The Simple Knot

Variations And Applications

Since the single-strand simple knot is so simple, this is more about usage than how to tie it! The main use I find for it is to prevent fraying near a free end of kite line, in just about any situation. Of course, for nylon or polyester lines there is also the old kite-maker's trick of melting the frayed end with a flame. The gas stove lighter can come in handy for this.

The Simple Knot - Single Strand

Knot Tying Illustration - The Simple Knot.
The Simple Knot  - 32
The Simple Knot  - 2

Another handy use is to fine-tune the amount of bow in a horizontal spar. Wait, I'll explain! The MBK kite designs use fixed-length toggled bow-lines to put some curvature in horizontal spars. To increase the amount of curvature, you can put knots in the lines. One at a time, until the amount of bow is where you like it. Actually, it's surprising how much difference just one knot makes!

I tried using this knot to prevent Slip knots from pulling through, but it's not really big enough. More recently, I have been using the Double knot instead - which is much bigger but far neater-looking than the small Loop knots I used to use! As long as you don't leave too much line hanging free from the knot.

Oh yes, one more situation... The shoe-lace ties used by the kites in the Dowel Series fray really badly where cut with scissors. A tight knot near the cut end of the shoe-lace will stop the fray from getting worse. Quick, easy and effective. The specified length to make the ties takes this shortening of the tie into account.

Now, if you really want to go overboard with knot-tying...

The book Knots: The Complete Visual Guide has an amazing average review score of 5 stars from 12 reviewers - the last time I looked. If it's a more general knot-tying resource you need, this would definitely be it!

The Simple Knot - Multi-Strand

The Simple Knot - Multiple Strand - 1
The Simple Knot - Multiple Strand - 3
The Simple Knot - Multiple Strand - 2

The main use for the Multi Strand Simple knot in an MBK kite is tying off the lines that have been taped to either side of a plastic keel. The nice thing about a double-line knot is that you can adjust it to an exact position along the line, before you tighten it fully. It takes some practice, but it feels good when mastered!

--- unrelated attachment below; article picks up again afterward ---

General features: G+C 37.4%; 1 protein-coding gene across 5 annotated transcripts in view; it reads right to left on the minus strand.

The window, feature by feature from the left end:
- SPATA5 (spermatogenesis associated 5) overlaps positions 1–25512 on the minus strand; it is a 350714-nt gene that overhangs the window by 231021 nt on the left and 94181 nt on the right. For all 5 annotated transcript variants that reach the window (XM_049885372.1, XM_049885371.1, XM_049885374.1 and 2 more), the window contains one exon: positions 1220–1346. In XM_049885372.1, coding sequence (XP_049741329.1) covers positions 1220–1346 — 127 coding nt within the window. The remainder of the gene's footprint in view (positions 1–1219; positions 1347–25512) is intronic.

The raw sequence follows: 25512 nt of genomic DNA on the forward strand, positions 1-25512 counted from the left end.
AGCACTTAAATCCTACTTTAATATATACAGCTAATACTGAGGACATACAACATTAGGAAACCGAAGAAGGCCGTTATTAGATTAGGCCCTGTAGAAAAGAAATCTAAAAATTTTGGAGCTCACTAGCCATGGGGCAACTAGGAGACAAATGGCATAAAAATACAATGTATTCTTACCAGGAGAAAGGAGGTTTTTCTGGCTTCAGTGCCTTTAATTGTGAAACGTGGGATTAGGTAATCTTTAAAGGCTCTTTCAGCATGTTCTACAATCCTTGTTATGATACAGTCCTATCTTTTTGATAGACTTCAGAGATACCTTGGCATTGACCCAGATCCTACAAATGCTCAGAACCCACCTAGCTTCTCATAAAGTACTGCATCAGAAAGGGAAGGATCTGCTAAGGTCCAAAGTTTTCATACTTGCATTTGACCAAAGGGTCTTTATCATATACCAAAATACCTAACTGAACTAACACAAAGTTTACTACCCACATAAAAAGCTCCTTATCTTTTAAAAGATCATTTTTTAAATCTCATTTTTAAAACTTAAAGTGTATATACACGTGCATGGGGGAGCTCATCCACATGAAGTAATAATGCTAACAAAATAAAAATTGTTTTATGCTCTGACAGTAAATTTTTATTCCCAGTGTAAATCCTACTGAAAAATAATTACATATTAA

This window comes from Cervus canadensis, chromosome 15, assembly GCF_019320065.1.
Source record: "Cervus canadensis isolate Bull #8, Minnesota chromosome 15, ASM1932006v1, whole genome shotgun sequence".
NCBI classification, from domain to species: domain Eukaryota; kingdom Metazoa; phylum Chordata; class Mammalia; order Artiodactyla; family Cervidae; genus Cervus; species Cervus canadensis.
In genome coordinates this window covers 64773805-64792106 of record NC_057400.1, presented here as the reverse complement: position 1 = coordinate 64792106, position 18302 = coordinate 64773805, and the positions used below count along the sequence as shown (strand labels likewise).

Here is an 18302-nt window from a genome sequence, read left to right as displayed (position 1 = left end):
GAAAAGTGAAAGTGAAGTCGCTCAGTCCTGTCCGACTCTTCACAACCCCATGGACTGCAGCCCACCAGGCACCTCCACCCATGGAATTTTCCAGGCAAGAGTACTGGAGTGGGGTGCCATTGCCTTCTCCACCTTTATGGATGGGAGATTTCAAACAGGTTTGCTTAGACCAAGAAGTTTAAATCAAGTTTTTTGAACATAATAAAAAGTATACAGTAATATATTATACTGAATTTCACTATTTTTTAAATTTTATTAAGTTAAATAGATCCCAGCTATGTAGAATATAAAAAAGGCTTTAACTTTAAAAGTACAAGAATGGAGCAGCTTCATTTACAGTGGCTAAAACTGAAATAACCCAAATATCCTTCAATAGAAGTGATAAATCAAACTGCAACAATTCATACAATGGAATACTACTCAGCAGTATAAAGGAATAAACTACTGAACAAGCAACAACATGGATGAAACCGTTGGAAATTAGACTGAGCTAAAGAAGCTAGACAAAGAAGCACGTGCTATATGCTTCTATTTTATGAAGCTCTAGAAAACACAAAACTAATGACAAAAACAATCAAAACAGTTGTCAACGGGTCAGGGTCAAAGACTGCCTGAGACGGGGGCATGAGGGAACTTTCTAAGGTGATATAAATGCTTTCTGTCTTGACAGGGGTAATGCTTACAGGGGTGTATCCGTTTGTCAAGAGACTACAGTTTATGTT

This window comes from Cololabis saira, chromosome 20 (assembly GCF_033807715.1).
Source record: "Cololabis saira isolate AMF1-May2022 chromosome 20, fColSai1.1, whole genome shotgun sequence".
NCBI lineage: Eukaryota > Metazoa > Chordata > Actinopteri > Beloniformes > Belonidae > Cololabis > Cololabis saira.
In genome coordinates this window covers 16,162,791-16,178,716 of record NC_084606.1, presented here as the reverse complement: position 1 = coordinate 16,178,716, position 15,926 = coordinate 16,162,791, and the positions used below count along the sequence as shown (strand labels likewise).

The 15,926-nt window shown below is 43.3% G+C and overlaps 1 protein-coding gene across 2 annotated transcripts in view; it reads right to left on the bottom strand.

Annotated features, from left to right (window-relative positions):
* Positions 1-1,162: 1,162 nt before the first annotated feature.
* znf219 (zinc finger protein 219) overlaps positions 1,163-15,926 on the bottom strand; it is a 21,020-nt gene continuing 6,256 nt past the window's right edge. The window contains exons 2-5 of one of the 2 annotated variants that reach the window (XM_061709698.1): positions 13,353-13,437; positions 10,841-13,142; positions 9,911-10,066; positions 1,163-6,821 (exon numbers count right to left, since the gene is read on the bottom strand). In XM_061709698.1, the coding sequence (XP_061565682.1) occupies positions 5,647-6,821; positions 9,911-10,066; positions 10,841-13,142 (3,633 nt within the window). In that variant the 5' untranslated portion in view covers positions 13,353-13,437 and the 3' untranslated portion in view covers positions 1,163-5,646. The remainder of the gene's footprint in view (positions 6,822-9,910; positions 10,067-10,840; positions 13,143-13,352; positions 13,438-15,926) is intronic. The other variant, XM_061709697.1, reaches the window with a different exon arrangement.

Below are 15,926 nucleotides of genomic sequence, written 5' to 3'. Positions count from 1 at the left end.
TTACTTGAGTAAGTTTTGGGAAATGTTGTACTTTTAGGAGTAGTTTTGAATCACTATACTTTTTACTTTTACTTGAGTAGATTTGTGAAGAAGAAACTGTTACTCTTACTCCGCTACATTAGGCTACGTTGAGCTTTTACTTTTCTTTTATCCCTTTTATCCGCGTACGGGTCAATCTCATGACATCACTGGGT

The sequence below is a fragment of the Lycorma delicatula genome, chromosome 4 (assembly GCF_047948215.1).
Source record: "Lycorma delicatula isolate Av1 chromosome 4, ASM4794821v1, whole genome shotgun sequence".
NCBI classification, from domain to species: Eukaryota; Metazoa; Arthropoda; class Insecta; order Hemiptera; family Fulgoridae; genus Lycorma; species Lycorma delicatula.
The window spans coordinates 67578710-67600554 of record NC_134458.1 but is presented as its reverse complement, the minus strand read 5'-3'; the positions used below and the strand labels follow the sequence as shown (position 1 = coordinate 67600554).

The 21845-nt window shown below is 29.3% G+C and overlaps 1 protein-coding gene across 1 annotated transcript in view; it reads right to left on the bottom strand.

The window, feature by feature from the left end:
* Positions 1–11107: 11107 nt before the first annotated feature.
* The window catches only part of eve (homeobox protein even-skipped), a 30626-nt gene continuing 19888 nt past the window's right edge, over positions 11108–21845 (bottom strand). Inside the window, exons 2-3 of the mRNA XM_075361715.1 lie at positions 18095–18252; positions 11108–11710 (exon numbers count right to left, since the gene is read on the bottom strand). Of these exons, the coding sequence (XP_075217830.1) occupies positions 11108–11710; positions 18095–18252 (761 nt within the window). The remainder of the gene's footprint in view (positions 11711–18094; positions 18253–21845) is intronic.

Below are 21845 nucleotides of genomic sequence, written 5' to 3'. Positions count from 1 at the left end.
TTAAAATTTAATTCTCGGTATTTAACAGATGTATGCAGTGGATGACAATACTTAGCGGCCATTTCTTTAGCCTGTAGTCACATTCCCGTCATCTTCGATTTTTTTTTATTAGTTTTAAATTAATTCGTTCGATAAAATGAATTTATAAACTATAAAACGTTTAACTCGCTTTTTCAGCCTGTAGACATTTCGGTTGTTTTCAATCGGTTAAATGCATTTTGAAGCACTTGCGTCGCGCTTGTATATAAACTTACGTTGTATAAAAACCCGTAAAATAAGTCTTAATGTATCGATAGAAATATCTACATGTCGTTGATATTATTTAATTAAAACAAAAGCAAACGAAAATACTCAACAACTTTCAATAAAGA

With a little care, this is a great knot to use along the edge of the keel that touches the vertical spar of a kite. If the knot is adjusted too far one way, you'll crush the keel edge out of shape. Too far the other way, and there will be an untidy gap between the keel edge and the vertical spar when you finally attach the keel to the spar with Granny knots.

This knot is also handy at the Towing Point corner of a keel, defining the spot through which the flying line tension acts.

E-book special of the month (25% off)...

This printable e-book takes you step-by-step through making a 120cm (4 ft) diameter Parasail kite. This kite performs well in gentle to moderate wind speeds. That's from 12 to 28 kph or from 8 to 18 mph. It pulls hard for it's size, so should not be flown by very small kids!

Every kite design in the MBK Soft Series satisfies the following points...

  • Materials are plastic sheet, tape and line – and nothing more!
  • Tools are a ruler, scissors and a marker pen - and nothing more!
  • All cuts are along straight lines.

For the greatest chance of success, I make recommendations regarding the materials. For example, the type/weight of plastic, type/width of tape and line type/strength. Close enough should nearly always be good enough, since the design is well-tested and should be tolerant of small differences from my original.

Get the e-book for making the MBK Parasail kite. After making your first one in plastic and seeing how it performs, you can try soft Tyvek or rip-stop nylon for your next build.

The e-book is a PDF file - which means printable instructions to refer to while you make the kite. It also means convenient off-line access if that suits you better.

What's New!

  1. Flight Report:
    Diamond In 'Light Air'

    Apr 29, 17 04:43 AM

    Though overcast and nearly windless outside, there was still a chance the 1.2m Dowel Diamond would stay up...

    I selected my special light wind version, which stays rigged - saving the weight of glue an…

    Read More


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Kite-making e-book: Simplest Dowel Kites

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Kite-making e-book: Simplest Dowel Kites

This one's FREE
Download it now!

More E-books...

Wind Speeds

Light air
1-5 km/h
1-3 mph
1-3 knots
Beaufort 1

Light breeze
6–11 km/h
4–7 mph
4–6 knots
Beaufort 2    

Gentle breeze
12–19 km/h
8–12 mph
7–10 knots
Beaufort 3    

Moderate breeze
20–28 km/h
13–18 mph
11–16 knots
Beaufort 4    

Fresh breeze
29–38 km/h
19–24 mph
17–21 knots
Beaufort 5    

Strong breeze
39–49 km/h
25–31 mph
22–27 knots
Beaufort 6

High Wind
50-61 km/h
32-38 mph
28-33 knots
Beaufort 7